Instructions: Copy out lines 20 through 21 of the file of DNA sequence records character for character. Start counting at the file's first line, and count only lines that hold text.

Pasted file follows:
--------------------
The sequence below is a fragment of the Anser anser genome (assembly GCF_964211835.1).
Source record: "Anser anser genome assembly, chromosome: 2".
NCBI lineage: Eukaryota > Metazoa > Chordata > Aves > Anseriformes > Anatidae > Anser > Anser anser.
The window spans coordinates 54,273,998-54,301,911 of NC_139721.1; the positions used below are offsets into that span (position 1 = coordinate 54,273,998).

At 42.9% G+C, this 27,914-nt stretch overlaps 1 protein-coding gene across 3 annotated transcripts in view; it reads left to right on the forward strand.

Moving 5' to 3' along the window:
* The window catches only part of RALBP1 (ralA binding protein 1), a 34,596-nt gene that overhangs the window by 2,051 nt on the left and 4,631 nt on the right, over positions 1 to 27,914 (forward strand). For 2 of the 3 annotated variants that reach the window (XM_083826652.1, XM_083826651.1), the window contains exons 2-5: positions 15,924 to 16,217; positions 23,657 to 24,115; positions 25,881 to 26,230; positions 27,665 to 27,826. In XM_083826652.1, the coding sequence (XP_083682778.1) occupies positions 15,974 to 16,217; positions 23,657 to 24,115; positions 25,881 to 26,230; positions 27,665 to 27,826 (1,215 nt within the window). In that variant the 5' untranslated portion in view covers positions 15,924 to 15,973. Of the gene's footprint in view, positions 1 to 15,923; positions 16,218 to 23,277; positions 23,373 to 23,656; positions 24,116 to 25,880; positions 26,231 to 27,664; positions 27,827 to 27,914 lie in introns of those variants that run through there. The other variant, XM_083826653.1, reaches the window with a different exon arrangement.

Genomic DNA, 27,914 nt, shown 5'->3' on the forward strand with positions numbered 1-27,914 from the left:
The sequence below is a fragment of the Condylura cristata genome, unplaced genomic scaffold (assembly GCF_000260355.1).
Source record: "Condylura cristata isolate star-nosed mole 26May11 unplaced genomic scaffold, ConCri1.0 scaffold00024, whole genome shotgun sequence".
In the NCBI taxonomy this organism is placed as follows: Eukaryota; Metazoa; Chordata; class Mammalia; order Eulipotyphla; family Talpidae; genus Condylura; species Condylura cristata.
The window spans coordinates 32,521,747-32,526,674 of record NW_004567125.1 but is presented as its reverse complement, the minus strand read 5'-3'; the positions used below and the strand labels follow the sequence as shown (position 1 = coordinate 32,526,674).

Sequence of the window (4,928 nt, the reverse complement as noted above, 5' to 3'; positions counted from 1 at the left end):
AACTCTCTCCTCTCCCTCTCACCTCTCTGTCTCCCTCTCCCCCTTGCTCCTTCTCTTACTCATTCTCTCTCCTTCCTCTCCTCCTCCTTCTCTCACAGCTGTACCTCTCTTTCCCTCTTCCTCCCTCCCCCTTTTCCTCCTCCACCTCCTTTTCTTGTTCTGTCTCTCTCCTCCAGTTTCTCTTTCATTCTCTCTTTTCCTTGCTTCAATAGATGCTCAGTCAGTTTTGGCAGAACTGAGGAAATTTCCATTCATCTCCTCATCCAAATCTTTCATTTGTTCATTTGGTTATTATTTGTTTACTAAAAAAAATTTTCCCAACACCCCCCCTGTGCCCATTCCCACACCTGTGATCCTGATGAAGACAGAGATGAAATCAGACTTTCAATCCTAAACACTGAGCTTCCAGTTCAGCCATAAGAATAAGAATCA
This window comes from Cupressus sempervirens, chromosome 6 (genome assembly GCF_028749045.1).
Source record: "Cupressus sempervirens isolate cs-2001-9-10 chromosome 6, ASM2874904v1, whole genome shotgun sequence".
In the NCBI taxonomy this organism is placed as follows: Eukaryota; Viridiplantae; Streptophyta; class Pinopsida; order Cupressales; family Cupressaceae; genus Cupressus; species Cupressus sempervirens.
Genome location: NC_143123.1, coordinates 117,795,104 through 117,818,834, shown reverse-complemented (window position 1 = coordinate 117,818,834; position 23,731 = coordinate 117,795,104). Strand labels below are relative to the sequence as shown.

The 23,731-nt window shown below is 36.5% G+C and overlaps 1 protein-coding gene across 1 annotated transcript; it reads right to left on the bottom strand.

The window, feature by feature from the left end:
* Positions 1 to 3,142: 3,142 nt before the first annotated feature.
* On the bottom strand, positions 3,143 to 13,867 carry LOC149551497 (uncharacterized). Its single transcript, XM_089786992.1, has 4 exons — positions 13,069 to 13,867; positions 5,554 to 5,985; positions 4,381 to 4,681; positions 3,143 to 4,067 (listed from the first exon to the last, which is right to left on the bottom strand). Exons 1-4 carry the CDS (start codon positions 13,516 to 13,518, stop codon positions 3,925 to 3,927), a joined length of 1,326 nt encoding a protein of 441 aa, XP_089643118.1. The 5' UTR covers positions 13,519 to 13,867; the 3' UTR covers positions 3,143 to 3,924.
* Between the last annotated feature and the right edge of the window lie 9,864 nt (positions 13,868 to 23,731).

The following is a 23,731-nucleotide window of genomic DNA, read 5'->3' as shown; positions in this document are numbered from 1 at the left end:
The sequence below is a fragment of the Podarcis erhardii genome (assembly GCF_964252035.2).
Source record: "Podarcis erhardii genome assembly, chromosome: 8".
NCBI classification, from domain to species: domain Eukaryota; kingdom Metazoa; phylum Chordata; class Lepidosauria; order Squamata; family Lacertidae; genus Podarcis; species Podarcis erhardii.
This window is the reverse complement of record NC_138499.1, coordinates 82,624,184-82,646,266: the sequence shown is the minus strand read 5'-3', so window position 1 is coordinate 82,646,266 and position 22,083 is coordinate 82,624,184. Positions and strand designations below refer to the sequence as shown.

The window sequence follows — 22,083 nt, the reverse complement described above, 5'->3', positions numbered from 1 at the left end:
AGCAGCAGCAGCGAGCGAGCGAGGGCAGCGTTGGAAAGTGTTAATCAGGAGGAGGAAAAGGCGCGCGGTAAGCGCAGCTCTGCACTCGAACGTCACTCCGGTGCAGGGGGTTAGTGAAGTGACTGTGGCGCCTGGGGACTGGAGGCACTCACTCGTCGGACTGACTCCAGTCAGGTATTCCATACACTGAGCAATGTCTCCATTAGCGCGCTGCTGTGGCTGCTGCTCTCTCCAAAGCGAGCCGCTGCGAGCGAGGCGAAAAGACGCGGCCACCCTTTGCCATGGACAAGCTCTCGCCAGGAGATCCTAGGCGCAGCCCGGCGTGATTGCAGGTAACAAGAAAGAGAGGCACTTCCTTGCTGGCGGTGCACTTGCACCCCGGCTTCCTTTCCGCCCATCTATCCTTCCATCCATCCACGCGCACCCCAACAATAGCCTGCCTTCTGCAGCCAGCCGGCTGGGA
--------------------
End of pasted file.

The window, feature by feature from the left end:
* Positions 1 to 3,142: 3,142 nt before the first annotated feature.